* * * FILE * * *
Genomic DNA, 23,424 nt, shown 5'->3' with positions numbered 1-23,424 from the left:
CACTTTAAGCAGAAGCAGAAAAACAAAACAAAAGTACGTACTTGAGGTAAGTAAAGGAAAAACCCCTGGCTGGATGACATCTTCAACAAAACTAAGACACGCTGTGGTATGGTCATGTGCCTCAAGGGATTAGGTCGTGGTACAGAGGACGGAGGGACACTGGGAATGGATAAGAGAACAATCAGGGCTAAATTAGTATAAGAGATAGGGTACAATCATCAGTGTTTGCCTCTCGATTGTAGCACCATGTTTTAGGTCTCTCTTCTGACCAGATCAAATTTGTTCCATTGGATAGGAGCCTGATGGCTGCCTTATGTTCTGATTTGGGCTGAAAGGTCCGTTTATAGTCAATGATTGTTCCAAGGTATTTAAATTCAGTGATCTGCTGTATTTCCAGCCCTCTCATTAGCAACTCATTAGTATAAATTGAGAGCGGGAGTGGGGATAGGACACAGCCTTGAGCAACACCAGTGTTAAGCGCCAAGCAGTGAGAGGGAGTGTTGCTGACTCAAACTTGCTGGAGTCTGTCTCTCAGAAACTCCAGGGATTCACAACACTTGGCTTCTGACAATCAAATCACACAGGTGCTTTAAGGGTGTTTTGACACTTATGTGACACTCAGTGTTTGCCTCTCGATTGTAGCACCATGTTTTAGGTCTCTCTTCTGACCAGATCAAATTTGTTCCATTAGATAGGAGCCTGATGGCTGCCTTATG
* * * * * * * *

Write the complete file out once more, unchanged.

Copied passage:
Genomic DNA, 23,424 nt, shown 5'->3' with positions numbered 1-23,424 from the left:
CACTTTAAGCAGAAGCAGAAAAACAAAACAAAAGTACGTACTTGAGGTAAGTAAAGGAAAAACCCCTGGCTGGATGACATCTTCAACAAAACTAAGACACGCTGTGGTATGGTCATGTGCCTCAAGGGATTAGGTCGTGGTACAGAGGACGGAGGGACACTGGGAATGGATAAGAGAACAATCAGGGCTAAATTAGTATAAGAGATAGGGTACAATCATCAGTGTTTGCCTCTCGATTGTAGCACCATGTTTTAGGTCTCTCTTCTGACCAGATCAAATTTGTTCCATTGGATAGGAGCCTGATGGCTGCCTTATGTTCTGATTTGGGCTGAAAGGTCCGTTTATAGTCAATGATTGTTCCAAGGTATTTAAATTCAGTGATCTGCTGTATTTCCAGCCCTCTCATTAGCAACTCATTAGTATAAATTGAGAGCGGGAGTGGGGATAGGACACAGCCTTGAGCAACACCAGTGTTAAGCGCCAAGCAGTGAGAGGGAGTGTTGCTGACTCAAACTTGCTGGAGTCTGTCTCTCAGAAACTCCAGGGATTCACAACACTTGGCTTCTGACAATCAAATCACACAGGTGCTTTAAGGGTGTTTTGACACTTATGTGACACTCAGTGTTTGCCTCTCGATTGTAGCACCATGTTTTAGGTCTCTCTTCTGACCAGATCAAATTTGTTCCATTAGATAGGAGCCTGATGGCTGCCTTATG